Difference and Comparison side by side.
The Siamese cat is one of the first distinctly recognized breeds of Asian cat. Derived from the rtgs: wichianmat (Thai: วิเชียรมาศ, [wí.tɕʰīan.mâːt] ( listen)) landrace, one of several varieties of cat native to Thailand (formerly known as Siam), the Siamese became one of the most popular breeds in Europe and North America in the 20th century. The carefully refined modern Siamese is characterized by blue almond-shaped eyes, a triangular head shape, large ears, an elongated, slender, and muscular body, and point colouration.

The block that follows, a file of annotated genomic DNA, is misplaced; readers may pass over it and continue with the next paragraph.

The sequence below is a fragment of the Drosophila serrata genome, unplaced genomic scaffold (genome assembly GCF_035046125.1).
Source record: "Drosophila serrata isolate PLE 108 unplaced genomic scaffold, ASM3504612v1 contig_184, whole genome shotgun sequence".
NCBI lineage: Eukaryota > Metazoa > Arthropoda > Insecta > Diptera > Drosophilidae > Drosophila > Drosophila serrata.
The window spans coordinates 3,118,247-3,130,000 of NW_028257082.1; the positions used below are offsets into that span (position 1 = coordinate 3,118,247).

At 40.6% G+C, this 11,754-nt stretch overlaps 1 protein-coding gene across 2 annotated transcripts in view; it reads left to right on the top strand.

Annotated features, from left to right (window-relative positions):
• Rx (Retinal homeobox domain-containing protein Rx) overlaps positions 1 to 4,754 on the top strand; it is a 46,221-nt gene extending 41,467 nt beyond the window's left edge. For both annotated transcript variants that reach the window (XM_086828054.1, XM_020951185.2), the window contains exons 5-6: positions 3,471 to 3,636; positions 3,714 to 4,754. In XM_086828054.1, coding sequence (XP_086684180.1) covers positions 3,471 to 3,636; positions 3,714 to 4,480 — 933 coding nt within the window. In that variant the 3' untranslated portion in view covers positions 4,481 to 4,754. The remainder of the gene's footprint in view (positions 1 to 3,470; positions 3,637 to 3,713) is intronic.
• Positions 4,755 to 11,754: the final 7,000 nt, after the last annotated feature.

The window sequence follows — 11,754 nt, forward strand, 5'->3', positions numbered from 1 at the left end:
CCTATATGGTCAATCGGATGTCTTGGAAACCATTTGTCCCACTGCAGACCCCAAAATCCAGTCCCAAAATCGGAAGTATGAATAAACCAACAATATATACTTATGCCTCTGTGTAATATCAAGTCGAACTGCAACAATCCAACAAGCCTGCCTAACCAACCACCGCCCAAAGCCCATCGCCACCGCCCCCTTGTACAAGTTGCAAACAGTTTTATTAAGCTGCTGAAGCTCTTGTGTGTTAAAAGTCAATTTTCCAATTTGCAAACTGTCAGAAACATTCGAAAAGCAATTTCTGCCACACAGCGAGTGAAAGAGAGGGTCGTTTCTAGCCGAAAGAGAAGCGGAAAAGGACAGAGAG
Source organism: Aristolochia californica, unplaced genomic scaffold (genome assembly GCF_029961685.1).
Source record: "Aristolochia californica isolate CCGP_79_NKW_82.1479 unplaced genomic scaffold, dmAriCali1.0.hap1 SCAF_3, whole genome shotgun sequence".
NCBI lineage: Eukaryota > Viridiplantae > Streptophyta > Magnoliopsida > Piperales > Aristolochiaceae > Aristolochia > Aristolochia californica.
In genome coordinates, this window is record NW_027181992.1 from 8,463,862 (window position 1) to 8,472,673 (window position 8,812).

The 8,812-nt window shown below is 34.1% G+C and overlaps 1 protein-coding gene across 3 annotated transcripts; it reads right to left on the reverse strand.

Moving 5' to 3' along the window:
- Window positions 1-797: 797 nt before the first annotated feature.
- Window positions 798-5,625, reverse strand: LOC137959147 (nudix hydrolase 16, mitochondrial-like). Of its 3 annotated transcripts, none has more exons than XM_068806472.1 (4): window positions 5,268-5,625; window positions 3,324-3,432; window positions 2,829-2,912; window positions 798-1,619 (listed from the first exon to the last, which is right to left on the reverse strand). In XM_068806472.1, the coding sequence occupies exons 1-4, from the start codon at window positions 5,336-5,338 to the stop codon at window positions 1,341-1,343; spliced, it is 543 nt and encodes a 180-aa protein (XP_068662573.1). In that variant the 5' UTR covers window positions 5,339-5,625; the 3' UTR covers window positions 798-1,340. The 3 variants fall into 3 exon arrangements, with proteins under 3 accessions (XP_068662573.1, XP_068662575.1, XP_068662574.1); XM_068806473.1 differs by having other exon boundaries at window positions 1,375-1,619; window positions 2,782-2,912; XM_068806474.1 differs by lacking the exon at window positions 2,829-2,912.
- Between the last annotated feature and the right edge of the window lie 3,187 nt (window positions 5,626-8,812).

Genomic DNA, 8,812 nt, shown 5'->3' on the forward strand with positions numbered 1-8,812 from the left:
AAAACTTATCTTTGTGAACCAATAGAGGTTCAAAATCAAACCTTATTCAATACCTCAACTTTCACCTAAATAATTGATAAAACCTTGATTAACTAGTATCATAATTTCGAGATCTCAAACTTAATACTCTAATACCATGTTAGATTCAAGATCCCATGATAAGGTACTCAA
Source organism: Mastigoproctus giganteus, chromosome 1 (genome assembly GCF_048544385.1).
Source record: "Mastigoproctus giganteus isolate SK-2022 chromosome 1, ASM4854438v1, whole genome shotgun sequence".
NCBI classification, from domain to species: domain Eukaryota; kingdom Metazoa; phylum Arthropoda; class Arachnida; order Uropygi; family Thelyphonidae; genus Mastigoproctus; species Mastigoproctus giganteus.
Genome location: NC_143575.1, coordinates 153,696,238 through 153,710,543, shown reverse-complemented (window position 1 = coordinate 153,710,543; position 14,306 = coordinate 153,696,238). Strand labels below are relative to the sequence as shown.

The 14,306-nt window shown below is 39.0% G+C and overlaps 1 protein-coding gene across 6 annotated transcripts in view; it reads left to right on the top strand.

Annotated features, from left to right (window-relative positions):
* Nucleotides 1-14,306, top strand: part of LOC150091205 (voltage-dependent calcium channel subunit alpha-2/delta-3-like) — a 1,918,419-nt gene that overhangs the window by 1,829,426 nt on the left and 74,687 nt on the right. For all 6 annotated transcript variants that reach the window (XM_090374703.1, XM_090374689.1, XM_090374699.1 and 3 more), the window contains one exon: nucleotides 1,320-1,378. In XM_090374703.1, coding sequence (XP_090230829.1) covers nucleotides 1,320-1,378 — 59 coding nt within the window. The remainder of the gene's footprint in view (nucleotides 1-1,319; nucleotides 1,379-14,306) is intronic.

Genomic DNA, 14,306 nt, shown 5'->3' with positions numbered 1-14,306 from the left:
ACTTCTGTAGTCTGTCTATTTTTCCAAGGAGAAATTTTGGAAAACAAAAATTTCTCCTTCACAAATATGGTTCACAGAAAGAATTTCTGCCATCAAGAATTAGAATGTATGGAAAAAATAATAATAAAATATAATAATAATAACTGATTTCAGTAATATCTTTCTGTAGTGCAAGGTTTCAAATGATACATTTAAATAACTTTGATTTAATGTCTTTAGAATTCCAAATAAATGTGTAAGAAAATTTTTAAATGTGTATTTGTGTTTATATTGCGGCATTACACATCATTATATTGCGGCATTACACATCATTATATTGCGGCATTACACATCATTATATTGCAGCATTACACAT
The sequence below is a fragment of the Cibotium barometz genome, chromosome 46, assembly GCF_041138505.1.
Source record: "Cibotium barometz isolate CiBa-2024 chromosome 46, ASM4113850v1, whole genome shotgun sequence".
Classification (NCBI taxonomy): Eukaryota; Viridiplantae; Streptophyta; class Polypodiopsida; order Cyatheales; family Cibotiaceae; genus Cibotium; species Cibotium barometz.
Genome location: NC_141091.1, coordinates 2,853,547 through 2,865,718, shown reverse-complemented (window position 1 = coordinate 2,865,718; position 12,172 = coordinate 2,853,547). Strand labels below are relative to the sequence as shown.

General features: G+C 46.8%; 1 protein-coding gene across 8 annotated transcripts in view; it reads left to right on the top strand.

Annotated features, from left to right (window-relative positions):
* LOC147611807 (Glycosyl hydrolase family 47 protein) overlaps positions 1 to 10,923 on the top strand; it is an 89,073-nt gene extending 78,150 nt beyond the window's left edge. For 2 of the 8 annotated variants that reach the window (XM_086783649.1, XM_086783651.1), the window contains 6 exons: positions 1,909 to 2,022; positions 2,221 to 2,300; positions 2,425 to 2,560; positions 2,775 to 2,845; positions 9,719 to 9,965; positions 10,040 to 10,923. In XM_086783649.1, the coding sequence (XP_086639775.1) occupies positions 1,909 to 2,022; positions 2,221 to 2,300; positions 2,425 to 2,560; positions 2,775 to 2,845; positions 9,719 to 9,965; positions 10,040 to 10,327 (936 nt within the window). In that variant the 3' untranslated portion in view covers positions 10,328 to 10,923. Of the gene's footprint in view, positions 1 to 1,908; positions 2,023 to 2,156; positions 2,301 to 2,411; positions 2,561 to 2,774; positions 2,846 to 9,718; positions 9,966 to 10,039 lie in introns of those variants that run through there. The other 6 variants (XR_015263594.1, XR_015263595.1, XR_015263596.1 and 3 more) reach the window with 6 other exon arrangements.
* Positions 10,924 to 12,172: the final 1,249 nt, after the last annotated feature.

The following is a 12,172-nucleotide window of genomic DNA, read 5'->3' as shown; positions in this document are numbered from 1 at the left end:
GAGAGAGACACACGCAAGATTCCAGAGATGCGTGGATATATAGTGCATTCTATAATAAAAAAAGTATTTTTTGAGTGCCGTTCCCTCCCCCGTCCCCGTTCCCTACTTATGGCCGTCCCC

The Burmese (Thai: ทองแดง or ศุภลักษณ์, rtgs: Thongdaeng or Supphalak, meaning copper colour) is a breed of domestic cat, originating in Southeast Asia and developed in the United States and Britain.
Most modern Burmese are descendants of one female cat called Wong Mau, which was brought from Burma to America in 1930 and bred with American Siamese. From there, American and British breeders developed distinctly different Burmese breed standards, which is unusual among pedigreed domestic cats. Most modern cat registries do not formally recognize the two as separate breeds, but those that do refer to the British type as the European Burmese.